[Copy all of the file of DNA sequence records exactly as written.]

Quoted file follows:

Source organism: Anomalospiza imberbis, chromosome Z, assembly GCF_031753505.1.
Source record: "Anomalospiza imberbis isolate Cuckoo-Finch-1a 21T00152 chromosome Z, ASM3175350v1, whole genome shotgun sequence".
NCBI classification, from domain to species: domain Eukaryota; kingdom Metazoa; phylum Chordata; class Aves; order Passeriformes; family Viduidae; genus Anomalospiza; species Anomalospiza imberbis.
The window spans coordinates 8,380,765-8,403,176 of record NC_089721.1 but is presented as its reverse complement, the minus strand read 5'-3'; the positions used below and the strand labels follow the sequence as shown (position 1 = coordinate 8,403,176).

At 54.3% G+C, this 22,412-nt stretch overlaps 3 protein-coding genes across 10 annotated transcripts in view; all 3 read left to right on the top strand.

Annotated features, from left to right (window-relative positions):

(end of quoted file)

Source organism: Anomalospiza imberbis, chromosome Z, assembly GCF_031753505.1.
Source record: "Anomalospiza imberbis isolate Cuckoo-Finch-1a 21T00152 chromosome Z, ASM3175350v1, whole genome shotgun sequence".
NCBI classification, from domain to species: domain Eukaryota; kingdom Metazoa; phylum Chordata; class Aves; order Passeriformes; family Viduidae; genus Anomalospiza; species Anomalospiza imberbis.
The window spans coordinates 8,380,765-8,403,176 of record NC_089721.1 but is presented as its reverse complement, the minus strand read 5'-3'; the positions used below and the strand labels follow the sequence as shown (position 1 = coordinate 8,403,176).

At 54.3% G+C, this 22,412-nt stretch overlaps 3 protein-coding genes across 10 annotated transcripts in view; all 3 read left to right on the top strand.

Annotated features, from left to right (window-relative positions):